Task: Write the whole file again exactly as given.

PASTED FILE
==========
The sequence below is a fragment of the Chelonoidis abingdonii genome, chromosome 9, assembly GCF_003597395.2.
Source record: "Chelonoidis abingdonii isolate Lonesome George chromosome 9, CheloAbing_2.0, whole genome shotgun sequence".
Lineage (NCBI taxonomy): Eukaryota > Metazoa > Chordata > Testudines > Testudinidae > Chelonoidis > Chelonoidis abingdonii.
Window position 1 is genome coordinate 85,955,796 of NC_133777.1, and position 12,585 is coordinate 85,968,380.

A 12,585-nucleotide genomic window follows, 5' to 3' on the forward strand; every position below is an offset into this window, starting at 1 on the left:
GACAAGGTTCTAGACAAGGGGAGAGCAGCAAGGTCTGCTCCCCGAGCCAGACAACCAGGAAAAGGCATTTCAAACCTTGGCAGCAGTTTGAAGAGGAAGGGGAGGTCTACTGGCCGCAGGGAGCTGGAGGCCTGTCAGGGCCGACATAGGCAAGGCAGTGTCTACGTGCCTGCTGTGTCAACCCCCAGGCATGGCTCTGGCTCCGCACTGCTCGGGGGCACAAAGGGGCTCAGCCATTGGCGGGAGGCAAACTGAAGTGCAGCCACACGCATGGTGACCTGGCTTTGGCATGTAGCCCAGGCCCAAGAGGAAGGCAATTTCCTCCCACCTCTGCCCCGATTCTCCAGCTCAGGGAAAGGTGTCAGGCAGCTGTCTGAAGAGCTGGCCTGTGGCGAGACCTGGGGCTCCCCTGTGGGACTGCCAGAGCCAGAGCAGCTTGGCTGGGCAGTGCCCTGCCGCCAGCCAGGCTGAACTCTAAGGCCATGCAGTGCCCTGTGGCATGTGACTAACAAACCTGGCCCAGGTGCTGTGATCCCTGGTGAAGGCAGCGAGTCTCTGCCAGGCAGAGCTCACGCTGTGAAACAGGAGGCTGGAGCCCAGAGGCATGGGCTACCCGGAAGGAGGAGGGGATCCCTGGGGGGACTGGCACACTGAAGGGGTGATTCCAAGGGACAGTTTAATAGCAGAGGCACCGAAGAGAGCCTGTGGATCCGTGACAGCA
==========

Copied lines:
The sequence below is a fragment of the Chelonoidis abingdonii genome, chromosome 9, assembly GCF_003597395.2.
Source record: "Chelonoidis abingdonii isolate Lonesome George chromosome 9, CheloAbing_2.0, whole genome shotgun sequence".
Lineage (NCBI taxonomy): Eukaryota > Metazoa > Chordata > Testudines > Testudinidae > Chelonoidis > Chelonoidis abingdonii.
Window position 1 is genome coordinate 85,955,796 of NC_133777.1, and position 12,585 is coordinate 85,968,380.

A 12,585-nucleotide genomic window follows, 5' to 3' on the forward strand; every position below is an offset into this window, starting at 1 on the left:
GACAAGGTTCTAGACAAGGGGAGAGCAGCAAGGTCTGCTCCCCGAGCCAGACAACCAGGAAAAGGCATTTCAAACCTTGGCAGCAGTTTGAAGAGGAAGGGGAGGTCTACTGGCCGCAGGGAGCTGGAGGCCTGTCAGGGCCGACATAGGCAAGGCAGTGTCTACGTGCCTGCTGTGTCAACCCCCAGGCATGGCTCTGGCTCCGCACTGCTCGGGGGCACAAAGGGGCTCAGCCATTGGCGGGAGGCAAACTGAAGTGCAGCCACACGCATGGTGACCTGGCTTTGGCATGTAGCCCAGGCCCAAGAGGAAGGCAATTTCCTCCCACCTCTGCCCCGATTCTCCAGCTCAGGGAAAGGTGTCAGGCAGCTGTCTGAAGAGCTGGCCTGTGGCGAGACCTGGGGCTCCCCTGTGGGACTGCCAGAGCCAGAGCAGCTTGGCTGGGCAGTGCCCTGCCGCCAGCCAGGCTGAACTCTAAGGCCATGCAGTGCCCTGTGGCATGTGACTAACAAACCTGGCCCAGGTGCTGTGATCCCTGGTGAAGGCAGCGAGTCTCTGCCAGGCAGAGCTCACGCTGTGAAACAGGAGGCTGGAGCCCAGAGGCATGGGCTACCCGGAAGGAGGAGGGGATCCCTGGGGGGACTGGCACACTGAAGGGGTGATTCCAAGGGACAGTTTAATAGCAGAGGCACCGAAGAGAGCCTGTGGATCCGTGACAGCA